Everjazz, Lunacharskogo 137, www.everjazz.ru A new jazz cafe has just opened in the building of Dom Kino cinema and promises to become a top place for jazz lovers from the Urals and abroad. Foreign and Russian live bands play here every night from 8p.m. Note that you will have to pay an entrance fee from 500 to 1.500 roubles depending on the act and it's a good idea to book a table beforehand if it's the like of All Foster Quartet playing.
Alibi Bootlegger's Booze Bar, Malysheva 74. This bar is the newest fad in Yekaterinburg - fun atmosphere with booze (a large variety of whiskey), girls and dancing thus a foreign friendly place. I've personally hold a grudge against it though since last time the bouncer didn't let me in with my female friend. When I asked if he would let us in with male companions he genuinely said - Yes. I understand that there is a disproportionate number of men and women in Russia but it doesn't mean that being a woman I can't get to the bar in my city. Being a foreigner however you will be welcome in any bar, so don't worry about it.
Dr. Scotch pub, Malysheva 56a. A pub in Yekaterinburg means something between a disco bar and an expensive restaurant. Dr Scotch is not an exception. With two large areas for eating and for dancing it attracts a lot of party lovers both locals and foreigners. One Friday night (that was exactly the night when we were rejected in Alibi then fortunately hit Dr. Scotch) I spotted there a teacher of English from the UK, a guy from South Africa, an Italian tourist and two workers from Spain. So the statistics didn't lie about purposes of foreign visitors.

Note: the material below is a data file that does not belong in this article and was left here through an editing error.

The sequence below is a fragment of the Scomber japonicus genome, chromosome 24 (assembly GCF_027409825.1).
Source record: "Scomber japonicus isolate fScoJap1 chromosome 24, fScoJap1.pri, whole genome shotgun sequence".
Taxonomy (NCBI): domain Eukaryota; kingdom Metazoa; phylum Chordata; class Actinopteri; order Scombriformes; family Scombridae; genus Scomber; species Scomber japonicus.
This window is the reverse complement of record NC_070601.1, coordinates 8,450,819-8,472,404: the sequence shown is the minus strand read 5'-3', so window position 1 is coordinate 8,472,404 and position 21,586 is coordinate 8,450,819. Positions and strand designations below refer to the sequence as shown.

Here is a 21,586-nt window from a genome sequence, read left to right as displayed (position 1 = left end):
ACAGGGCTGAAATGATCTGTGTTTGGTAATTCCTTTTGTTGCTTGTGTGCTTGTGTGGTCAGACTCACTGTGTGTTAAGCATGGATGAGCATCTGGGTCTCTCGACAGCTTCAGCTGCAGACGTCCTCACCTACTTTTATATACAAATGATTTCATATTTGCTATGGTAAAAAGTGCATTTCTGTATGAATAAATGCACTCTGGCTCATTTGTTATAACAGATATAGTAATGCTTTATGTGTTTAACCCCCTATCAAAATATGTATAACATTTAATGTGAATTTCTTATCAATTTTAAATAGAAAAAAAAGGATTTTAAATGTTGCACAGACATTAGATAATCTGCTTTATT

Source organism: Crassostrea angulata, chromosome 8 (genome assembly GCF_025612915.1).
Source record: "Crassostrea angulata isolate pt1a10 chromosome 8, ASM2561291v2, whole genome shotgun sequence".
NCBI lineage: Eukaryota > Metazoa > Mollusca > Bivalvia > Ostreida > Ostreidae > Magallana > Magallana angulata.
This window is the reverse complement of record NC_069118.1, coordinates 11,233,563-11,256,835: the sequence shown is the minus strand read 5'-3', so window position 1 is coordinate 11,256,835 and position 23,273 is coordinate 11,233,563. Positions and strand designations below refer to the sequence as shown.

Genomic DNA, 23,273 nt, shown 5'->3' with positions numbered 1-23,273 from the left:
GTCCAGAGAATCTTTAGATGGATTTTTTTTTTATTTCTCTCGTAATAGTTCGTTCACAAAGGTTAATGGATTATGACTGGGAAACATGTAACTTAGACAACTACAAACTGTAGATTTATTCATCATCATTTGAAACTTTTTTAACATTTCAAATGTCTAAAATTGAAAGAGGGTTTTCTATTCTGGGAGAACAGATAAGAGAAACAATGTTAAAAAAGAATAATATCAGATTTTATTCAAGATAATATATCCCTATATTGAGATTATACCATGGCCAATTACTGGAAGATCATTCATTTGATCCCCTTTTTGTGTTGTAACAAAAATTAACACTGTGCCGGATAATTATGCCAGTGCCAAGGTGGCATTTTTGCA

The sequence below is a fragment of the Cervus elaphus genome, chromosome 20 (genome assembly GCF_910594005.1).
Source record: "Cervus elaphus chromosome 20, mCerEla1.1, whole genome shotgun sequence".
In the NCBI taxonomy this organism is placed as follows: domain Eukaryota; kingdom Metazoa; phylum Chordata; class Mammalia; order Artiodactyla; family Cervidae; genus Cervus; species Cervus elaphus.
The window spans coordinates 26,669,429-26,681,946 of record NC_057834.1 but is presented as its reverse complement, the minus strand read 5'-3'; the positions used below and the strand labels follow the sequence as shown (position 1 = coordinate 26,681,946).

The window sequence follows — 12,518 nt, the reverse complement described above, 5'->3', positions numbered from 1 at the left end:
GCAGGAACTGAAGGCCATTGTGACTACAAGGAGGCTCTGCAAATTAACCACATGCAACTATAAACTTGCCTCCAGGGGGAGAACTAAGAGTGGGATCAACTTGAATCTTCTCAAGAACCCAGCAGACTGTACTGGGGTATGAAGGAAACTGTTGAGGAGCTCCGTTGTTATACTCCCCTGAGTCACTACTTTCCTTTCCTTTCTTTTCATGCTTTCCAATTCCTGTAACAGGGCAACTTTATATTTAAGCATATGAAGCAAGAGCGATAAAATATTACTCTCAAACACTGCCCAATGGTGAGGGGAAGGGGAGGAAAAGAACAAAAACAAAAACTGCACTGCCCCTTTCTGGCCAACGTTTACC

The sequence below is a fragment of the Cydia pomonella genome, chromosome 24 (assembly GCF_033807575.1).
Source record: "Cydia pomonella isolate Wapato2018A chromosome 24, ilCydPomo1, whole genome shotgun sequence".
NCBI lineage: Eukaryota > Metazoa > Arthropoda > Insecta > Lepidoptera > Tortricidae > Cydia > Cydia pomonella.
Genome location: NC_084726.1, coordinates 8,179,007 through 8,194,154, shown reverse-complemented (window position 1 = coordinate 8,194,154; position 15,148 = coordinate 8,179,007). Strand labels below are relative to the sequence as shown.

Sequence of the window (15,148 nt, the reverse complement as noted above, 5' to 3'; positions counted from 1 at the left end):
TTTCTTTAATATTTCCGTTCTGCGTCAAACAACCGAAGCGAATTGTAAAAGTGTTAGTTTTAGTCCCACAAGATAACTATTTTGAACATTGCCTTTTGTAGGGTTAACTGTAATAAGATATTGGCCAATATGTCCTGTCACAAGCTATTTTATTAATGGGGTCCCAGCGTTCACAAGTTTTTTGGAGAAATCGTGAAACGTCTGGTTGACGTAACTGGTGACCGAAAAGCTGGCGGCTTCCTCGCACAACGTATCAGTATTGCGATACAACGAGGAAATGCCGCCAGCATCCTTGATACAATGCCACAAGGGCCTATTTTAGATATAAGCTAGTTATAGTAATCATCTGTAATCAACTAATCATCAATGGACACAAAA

Rosy Jane pub, Lenina 32. Another English pub that isn't quite English but is popular with foreigners in Yekaterinburg. There is not enough space for dancing but there are many TV screens to watch football or hockey matches plus live music at weekends.
Rancho restaurant, Gogolya 36, www.theranch.ru The restaurant is located next to USA General Consulate, so you can often meet its employees there. Rancho holds Cinema Nights once a month when you can watch American movies with Russian subtitles.
Yellow Submarine bar, Lenin ave 46. The Beatles themed live music bar. Local bands play there every night. The bar is open from 6p.m. to 6a.m. however live music starts only after midnight which is OK for the Russians but is rather late for the foreigners who got used to the early parties.
You can also meet English speakers in the English Club in Keeer Restaurant-Brewery, Mamina Sibyarika 36, every Wednesday at 8:30 p.m. Those who study English join the club on Wednsday nights for a drink and a chat in English only!
An owner of a Moscow restaurant chain said once that food is not important in a Russian restaurant because the Russians do not come to eat. They come to have fun. In the course of history people in Russia have developed a tradition to use restaurants as a place for meeting up with friends and socializing, for relaxing after a hard day, for dancing and singing, for showing off or getting drunk. Of course, somewhere in between they order food and eat. So you've got the idea already - the atmosphere of the place is essential, food not so much.